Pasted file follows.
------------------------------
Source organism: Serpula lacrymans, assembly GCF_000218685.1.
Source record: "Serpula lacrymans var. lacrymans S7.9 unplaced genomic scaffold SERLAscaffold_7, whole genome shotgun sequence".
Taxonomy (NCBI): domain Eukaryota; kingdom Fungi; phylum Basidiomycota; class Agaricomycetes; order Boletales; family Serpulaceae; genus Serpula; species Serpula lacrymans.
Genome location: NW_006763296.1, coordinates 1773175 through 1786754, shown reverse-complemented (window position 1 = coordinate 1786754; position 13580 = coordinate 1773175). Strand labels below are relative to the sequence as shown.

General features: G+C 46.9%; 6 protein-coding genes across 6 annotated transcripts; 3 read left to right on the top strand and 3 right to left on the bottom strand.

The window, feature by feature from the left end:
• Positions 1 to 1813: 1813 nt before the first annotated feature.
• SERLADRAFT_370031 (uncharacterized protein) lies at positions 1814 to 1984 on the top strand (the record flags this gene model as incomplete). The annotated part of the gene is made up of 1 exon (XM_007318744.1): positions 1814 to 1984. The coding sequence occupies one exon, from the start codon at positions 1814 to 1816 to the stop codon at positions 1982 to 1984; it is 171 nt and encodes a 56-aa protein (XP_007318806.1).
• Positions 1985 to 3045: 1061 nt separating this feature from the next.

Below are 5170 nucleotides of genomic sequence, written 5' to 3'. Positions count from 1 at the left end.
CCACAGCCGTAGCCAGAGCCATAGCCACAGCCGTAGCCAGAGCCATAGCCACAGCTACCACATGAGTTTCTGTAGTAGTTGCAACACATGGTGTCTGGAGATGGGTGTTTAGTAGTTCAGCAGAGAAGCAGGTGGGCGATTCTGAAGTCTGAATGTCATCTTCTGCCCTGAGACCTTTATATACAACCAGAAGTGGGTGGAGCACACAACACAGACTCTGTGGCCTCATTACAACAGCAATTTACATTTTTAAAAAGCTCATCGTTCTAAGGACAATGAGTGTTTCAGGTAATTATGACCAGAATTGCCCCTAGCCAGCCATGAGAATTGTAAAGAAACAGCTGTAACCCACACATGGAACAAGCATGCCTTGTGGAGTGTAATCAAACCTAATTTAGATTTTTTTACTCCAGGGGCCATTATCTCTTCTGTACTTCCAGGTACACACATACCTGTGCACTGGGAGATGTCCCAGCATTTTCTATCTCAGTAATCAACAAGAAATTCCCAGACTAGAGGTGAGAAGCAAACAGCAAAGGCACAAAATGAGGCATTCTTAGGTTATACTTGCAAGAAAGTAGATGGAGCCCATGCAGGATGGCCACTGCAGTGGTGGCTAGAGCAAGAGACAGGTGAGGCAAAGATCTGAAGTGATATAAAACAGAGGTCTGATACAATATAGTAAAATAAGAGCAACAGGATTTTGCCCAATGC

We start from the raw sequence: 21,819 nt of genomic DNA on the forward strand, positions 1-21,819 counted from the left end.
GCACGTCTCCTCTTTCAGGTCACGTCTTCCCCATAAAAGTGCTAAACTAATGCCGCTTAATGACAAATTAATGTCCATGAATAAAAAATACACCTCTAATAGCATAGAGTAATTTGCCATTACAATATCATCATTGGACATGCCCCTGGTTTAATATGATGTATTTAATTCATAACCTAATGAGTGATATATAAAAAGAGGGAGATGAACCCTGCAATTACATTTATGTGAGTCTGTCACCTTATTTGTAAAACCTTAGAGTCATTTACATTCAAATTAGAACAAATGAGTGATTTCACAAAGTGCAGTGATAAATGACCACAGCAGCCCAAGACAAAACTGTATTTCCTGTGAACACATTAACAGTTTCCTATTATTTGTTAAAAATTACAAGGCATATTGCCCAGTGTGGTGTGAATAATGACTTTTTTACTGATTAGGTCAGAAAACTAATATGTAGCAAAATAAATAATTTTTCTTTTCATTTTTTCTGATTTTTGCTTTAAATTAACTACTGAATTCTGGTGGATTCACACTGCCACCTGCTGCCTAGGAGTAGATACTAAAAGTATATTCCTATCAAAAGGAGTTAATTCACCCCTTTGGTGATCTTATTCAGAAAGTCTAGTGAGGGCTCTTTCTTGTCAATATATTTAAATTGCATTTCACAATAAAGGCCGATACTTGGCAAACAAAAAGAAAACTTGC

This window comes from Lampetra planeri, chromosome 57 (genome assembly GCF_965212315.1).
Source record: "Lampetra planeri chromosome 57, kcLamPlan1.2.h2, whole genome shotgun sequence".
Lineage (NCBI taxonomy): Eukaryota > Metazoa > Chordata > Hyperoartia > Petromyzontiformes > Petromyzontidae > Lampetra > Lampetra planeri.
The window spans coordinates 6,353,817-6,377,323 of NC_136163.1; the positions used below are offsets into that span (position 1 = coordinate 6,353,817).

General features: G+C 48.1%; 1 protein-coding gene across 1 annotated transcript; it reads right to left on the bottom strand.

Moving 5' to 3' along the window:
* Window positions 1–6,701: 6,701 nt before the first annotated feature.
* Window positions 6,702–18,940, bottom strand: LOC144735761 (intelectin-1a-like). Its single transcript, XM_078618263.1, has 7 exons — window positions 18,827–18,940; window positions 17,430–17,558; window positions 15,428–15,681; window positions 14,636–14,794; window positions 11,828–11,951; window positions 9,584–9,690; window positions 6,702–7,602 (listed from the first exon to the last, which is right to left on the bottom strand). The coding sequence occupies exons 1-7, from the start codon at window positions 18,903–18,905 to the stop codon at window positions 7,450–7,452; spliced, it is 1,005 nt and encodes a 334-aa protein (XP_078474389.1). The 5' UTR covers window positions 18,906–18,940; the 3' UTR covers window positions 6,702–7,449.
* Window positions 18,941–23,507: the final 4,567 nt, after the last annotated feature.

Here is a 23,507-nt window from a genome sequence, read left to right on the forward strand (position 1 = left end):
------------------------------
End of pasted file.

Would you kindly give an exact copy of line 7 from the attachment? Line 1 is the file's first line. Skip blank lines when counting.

• Positions 1 to 1813: 1813 nt before the first annotated feature.